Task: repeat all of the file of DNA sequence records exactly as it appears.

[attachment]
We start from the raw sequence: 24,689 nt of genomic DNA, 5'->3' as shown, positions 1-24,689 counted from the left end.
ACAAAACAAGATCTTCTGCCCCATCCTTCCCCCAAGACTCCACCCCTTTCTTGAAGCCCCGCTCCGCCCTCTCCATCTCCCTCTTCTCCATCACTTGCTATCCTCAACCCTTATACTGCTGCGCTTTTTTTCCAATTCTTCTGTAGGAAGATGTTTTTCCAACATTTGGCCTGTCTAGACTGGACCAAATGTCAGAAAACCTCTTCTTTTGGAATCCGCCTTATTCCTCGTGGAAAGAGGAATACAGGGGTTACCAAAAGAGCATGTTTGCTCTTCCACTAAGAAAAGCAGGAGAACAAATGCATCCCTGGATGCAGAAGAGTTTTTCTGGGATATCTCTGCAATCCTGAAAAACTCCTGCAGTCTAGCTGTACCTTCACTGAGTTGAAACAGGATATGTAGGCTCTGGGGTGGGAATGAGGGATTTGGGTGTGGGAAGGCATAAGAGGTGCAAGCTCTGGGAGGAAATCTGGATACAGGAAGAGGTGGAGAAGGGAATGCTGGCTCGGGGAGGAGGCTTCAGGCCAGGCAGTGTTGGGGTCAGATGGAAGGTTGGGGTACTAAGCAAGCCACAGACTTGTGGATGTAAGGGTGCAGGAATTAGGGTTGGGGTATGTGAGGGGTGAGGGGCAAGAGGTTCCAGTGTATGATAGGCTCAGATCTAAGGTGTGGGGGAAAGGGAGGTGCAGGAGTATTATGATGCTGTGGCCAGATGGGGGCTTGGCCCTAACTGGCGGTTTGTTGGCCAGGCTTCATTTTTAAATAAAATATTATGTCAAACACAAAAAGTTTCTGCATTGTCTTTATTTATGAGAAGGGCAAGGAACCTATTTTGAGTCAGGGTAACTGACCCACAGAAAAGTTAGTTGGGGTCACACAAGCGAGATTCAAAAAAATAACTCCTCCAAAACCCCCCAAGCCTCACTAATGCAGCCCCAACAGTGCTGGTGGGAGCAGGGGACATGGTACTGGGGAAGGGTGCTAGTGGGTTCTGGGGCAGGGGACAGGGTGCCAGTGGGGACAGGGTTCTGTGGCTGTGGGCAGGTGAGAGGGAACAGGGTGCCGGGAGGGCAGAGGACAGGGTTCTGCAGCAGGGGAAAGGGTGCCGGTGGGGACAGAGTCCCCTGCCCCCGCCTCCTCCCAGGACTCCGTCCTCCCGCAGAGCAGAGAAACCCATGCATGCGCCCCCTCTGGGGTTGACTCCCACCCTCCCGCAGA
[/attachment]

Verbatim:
We start from the raw sequence: 24,689 nt of genomic DNA, 5'->3' as shown, positions 1-24,689 counted from the left end.
ACAAAACAAGATCTTCTGCCCCATCCTTCCCCCAAGACTCCACCCCTTTCTTGAAGCCCCGCTCCGCCCTCTCCATCTCCCTCTTCTCCATCACTTGCTATCCTCAACCCTTATACTGCTGCGCTTTTTTTCCAATTCTTCTGTAGGAAGATGTTTTTCCAACATTTGGCCTGTCTAGACTGGACCAAATGTCAGAAAACCTCTTCTTTTGGAATCCGCCTTATTCCTCGTGGAAAGAGGAATACAGGGGTTACCAAAAGAGCATGTTTGCTCTTCCACTAAGAAAAGCAGGAGAACAAATGCATCCCTGGATGCAGAAGAGTTTTTCTGGGATATCTCTGCAATCCTGAAAAACTCCTGCAGTCTAGCTGTACCTTCACTGAGTTGAAACAGGATATGTAGGCTCTGGGGTGGGAATGAGGGATTTGGGTGTGGGAAGGCATAAGAGGTGCAAGCTCTGGGAGGAAATCTGGATACAGGAAGAGGTGGAGAAGGGAATGCTGGCTCGGGGAGGAGGCTTCAGGCCAGGCAGTGTTGGGGTCAGATGGAAGGTTGGGGTACTAAGCAAGCCACAGACTTGTGGATGTAAGGGTGCAGGAATTAGGGTTGGGGTATGTGAGGGGTGAGGGGCAAGAGGTTCCAGTGTATGATAGGCTCAGATCTAAGGTGTGGGGGAAAGGGAGGTGCAGGAGTATTATGATGCTGTGGCCAGATGGGGGCTTGGCCCTAACTGGCGGTTTGTTGGCCAGGCTTCATTTTTAAATAAAATATTATGTCAAACACAAAAAGTTTCTGCATTGTCTTTATTTATGAGAAGGGCAAGGAACCTATTTTGAGTCAGGGTAACTGACCCACAGAAAAGTTAGTTGGGGTCACACAAGCGAGATTCAAAAAAATAACTCCTCCAAAACCCCCCAAGCCTCACTAATGCAGCCCCAACAGTGCTGGTGGGAGCAGGGGACATGGTACTGGGGAAGGGTGCTAGTGGGTTCTGGGGCAGGGGACAGGGTGCCAGTGGGGACAGGGTTCTGTGGCTGTGGGCAGGTGAGAGGGAACAGGGTGCCGGGAGGGCAGAGGACAGGGTTCTGCAGCAGGGGAAAGGGTGCCGGTGGGGACAGAGTCCCCTGCCCCCGCCTCCTCCCAGGACTCCGTCCTCCCGCAGAGCAGAGAAACCCATGCATGCGCCCCCTCTGGGGTTGACTCCCACCCTCCCGCAGA